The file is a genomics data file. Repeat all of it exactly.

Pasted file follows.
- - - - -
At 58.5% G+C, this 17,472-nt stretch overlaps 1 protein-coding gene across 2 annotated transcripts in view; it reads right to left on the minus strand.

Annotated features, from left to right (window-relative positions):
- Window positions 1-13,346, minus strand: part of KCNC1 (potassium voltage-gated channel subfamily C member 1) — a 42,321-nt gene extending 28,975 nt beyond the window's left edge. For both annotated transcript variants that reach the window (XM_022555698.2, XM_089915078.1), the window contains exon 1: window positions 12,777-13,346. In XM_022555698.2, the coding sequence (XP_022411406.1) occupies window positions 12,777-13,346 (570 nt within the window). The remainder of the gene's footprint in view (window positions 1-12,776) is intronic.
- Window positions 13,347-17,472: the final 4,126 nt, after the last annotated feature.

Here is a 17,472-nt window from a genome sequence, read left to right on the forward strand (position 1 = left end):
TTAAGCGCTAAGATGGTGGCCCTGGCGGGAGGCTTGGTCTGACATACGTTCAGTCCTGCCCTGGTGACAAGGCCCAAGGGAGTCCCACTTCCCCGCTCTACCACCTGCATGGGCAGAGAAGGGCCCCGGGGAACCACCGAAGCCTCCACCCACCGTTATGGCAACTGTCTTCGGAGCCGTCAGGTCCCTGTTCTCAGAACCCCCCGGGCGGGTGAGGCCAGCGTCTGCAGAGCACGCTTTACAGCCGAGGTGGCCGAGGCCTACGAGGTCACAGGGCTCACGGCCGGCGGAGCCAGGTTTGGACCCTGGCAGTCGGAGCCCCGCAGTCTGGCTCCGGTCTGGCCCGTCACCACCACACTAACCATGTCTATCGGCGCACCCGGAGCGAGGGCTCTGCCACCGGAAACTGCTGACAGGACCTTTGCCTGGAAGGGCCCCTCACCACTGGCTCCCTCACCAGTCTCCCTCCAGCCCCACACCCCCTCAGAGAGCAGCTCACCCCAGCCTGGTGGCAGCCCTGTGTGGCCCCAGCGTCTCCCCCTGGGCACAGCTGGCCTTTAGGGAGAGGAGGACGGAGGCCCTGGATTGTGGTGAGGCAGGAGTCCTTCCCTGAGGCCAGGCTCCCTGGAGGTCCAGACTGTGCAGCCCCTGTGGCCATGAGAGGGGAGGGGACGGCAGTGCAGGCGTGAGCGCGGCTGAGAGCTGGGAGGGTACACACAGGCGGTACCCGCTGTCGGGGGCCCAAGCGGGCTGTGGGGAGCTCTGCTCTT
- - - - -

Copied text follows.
At 58.5% G+C, this 17,472-nt stretch overlaps 1 protein-coding gene across 2 annotated transcripts in view; it reads right to left on the minus strand.

Annotated features, from left to right (window-relative positions):
- Window positions 1-13,346, minus strand: part of KCNC1 (potassium voltage-gated channel subfamily C member 1) — a 42,321-nt gene extending 28,975 nt beyond the window's left edge. For both annotated transcript variants that reach the window (XM_022555698.2, XM_089915078.1), the window contains exon 1: window positions 12,777-13,346. In XM_022555698.2, the coding sequence (XP_022411406.1) occupies window positions 12,777-13,346 (570 nt within the window). The remainder of the gene's footprint in view (window positions 1-12,776) is intronic.
- Window positions 13,347-17,472: the final 4,126 nt, after the last annotated feature.

Here is a 17,472-nt window from a genome sequence, read left to right on the forward strand (position 1 = left end):
TTAAGCGCTAAGATGGTGGCCCTGGCGGGAGGCTTGGTCTGACATACGTTCAGTCCTGCCCTGGTGACAAGGCCCAAGGGAGTCCCACTTCCCCGCTCTACCACCTGCATGGGCAGAGAAGGGCCCCGGGGAACCACCGAAGCCTCCACCCACCGTTATGGCAACTGTCTTCGGAGCCGTCAGGTCCCTGTTCTCAGAACCCCCCGGGCGGGTGAGGCCAGCGTCTGCAGAGCACGCTTTACAGCCGAGGTGGCCGAGGCCTACGAGGTCACAGGGCTCACGGCCGGCGGAGCCAGGTTTGGACCCTGGCAGTCGGAGCCCCGCAGTCTGGCTCCGGTCTGGCCCGTCACCACCACACTAACCATGTCTATCGGCGCACCCGGAGCGAGGGCTCTGCCACCGGAAACTGCTGACAGGACCTTTGCCTGGAAGGGCCCCTCACCACTGGCTCCCTCACCAGTCTCCCTCCAGCCCCACACCCCCTCAGAGAGCAGCTCACCCCAGCCTGGTGGCAGCCCTGTGTGGCCCCAGCGTCTCCCCCTGGGCACAGCTGGCCTTTAGGGAGAGGAGGACGGAGGCCCTGGATTGTGGTGAGGCAGGAGTCCTTCCCTGAGGCCAGGCTCCCTGGAGGTCCAGACTGTGCAGCCCCTGTGGCCATGAGAGGGGAGGGGACGGCAGTGCAGGCGTGAGCGCGGCTGAGAGCTGGGAGGGTACACACAGGCGGTACCCGCTGTCGGGGGCCCAAGCGGGCTGTGGGGAGCTCTGCTCTT